From water samples taken at various depths and distances from the icebergs, scientists measured the presence of biological activity, such as chlorophyll (the green pigment in plant life that facilitates photosynthesis), phytoplankton (microscopic floating plants like algae that form the base of the marine food chain), zooplankton (tiny marine animals) and micronekton (free-swimming animals bigger than plankton but smaller than 4 inches in length).

Like all Antarctic icebergs, A-52 and W-86 weren't lumps of pure frozen water. As former bits of glacier, the icebergs contain countless bits of soil and rock scraped off the Antarctic continent. It is this terrestrial material that appears to be the fuel and foundation for a whole web of organisms living on and around the icebergs.

As the icebergs melt, scientists say, they enrich surrounding waters with minerals and nutrients, such as iron, that spur the growth of phytoplankton, microscopic floating plants like algae that form the base of the marine food chain.

On the submerged undersides of the icebergs themselves, researchers found diatoms, a class of phytoplankton with rigid cell walls composed of silica, attached to tiny fragments of volcanic rock embedded in the ice.

The abundance of phytoplankton and associated microorganisms attracts predators: shrimplike Antarctic krill (Euphasia superba), tiny jellies and arrow worms. These, in turn, were prey to larger species: various species of fish, pelagic (open oceangoing) seabirds like Cape Petrels (Daption capense) and Antarctic Fulmars (Fulmarus glacialoides), and occasionally Weddell seals (Leptonychotes weddellii). In effect, the icebergs behave like giant floating fertilizer pellets, enriching the immediate waters and boosting biological abundance and diversity. The resulting "halo effect" extends about two miles beyond the icebergs. After that, scientists said, chemical and biological measurements tend to fall back to normal, open-sea levels.

"It's not that you won't sometimes come across a denser patch of krill in the open ocean, without anything else in sight," said Kaufmann, "but this study suggests that you're far more likely to find higher densities of life in association with icebergs."


The surprisingly robust life around Antarctic icebergs - researchers estimated that they boosted overall biological productivity in the Weddell Sea by 40 percent - may have other, greater implications.

"One important consequence of the increased biological productivity is that free-floating icebergs can serve as a route for carbon dioxide drawdown and sequestration of particulate carbon as it sinks into the deep sea," said Smith at the Monterey Bay Aquarium.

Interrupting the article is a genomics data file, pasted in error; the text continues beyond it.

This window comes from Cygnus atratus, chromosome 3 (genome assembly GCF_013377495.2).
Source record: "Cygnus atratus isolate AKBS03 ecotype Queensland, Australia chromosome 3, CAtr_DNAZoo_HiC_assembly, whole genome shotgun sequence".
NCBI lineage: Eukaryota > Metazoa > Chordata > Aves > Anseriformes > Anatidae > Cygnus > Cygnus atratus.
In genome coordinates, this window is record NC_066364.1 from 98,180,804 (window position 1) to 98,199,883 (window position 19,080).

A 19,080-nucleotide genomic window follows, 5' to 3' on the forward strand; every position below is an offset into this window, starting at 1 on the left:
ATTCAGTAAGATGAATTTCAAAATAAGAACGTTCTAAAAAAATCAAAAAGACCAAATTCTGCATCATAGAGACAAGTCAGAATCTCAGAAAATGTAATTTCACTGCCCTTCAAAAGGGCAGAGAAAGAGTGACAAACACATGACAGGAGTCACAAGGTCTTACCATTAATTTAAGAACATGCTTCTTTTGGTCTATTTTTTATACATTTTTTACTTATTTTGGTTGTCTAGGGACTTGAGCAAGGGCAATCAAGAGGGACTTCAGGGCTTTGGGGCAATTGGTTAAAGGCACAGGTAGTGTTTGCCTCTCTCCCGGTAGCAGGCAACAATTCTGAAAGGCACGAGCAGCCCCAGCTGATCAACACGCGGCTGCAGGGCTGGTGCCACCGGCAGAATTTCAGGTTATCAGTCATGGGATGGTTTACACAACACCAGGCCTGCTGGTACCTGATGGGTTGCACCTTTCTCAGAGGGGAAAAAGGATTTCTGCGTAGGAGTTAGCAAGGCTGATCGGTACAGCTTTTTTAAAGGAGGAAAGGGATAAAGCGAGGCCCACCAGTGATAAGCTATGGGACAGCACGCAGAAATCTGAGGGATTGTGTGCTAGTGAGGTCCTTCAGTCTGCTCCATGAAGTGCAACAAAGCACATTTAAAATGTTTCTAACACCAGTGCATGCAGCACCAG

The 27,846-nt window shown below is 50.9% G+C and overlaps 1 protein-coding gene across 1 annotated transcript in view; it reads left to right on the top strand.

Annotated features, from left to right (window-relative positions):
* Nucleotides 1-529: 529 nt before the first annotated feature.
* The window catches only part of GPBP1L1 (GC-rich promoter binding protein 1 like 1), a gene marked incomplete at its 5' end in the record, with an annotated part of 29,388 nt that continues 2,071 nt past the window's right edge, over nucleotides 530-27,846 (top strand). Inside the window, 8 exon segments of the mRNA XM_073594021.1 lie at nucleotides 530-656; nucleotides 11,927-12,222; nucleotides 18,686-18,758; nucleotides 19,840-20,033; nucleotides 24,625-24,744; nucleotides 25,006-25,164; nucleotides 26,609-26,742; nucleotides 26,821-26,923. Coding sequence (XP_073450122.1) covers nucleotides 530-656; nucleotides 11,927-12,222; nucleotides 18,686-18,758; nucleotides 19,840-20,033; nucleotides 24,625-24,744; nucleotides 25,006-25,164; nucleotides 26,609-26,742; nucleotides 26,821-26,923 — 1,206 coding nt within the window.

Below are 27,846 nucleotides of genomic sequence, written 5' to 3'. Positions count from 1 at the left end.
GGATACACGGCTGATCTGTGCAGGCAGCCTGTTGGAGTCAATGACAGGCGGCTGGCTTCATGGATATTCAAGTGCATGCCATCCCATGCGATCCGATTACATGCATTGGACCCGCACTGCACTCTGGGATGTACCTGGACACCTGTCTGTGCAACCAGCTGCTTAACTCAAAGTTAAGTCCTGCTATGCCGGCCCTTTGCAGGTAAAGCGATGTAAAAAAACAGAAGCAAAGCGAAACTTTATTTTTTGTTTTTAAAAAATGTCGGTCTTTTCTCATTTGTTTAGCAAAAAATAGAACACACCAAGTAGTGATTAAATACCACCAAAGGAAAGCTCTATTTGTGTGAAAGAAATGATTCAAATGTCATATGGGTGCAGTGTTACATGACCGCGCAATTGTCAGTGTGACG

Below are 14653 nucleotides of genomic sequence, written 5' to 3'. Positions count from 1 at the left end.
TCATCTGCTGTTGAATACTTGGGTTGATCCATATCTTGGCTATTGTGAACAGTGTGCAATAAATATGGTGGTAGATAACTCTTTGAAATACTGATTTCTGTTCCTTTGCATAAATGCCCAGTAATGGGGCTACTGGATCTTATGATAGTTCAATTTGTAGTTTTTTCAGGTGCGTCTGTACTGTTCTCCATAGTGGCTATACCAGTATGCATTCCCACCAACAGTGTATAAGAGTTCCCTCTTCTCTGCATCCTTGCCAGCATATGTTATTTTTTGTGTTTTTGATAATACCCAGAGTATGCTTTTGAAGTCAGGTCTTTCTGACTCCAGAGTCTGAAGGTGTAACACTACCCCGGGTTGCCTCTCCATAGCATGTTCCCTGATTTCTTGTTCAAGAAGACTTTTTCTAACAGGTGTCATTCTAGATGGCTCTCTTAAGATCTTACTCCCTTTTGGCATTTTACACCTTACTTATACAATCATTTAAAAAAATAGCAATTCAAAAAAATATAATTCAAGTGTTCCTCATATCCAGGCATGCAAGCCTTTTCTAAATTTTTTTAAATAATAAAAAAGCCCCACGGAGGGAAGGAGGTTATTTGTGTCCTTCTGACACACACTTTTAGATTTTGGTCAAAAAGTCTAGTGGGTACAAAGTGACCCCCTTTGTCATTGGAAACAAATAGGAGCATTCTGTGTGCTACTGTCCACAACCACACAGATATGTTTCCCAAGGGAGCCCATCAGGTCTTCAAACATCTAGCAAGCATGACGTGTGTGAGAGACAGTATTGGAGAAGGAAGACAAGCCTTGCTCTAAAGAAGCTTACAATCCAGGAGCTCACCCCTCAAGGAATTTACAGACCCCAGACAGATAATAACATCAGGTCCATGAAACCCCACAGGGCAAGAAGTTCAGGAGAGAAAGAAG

In other words, the increased abundance of phytoplankton means more carbon dioxide is pulled out of the atmosphere through ordinary biological processes. This carbon is then converted by organisms into fecal matter and deposited on the bottom of the ocean, where it becomes sequestered or trapped.

"While the melting of Antarctic ice shelves is contributing to rising sea levels and other climate-change dynamics in complex ways," said Smith, "this additional role of removing carbon from the atmosphere may have implications for global climate models that needs to be further studied."

Smith emphasized that this first expedition was intended only to prove that further research was not only necessary, but possible. The findings, however limited, have attracted new funding for additional expeditions.

Maria Vernet, an oceanographer at Scripps Institution of Oceanography who participated in the study, said subsequent expeditions will expand and refine the initial experiments and observations.

"Our results were based on one cruise. We wanted to know if a more detailed study was worth doing. The answer to that is now a yes.

"We will go back in June 2008 and March 2009 to test how consistent the signal is between several icebergs. We will test the importance of micronutrients to the surrounding waters by studying icebergs in micronutrient-depleted waters. We will sample around several more icebergs of different sizes.

"At this point, we expect to see a signal. We just don't know how different it will be."

Not everyone expects Antarctic icebergs to prove to be major environmental players. Kevin Arrigo, a biological oceanographer at Stanford University who has studied icebergs in Antarctica's Ross Sea, says they aren't calving or melting as prolifically as those in the Weddell Sea. And he notes that biological production in the seas around Antarctica amounts to less than 10 percent of the worldwide total of marine life.

But for the moment, until more expeditions are launched and more data published, the environmental role of Antarctic icebergs is likely to remain a hot topic.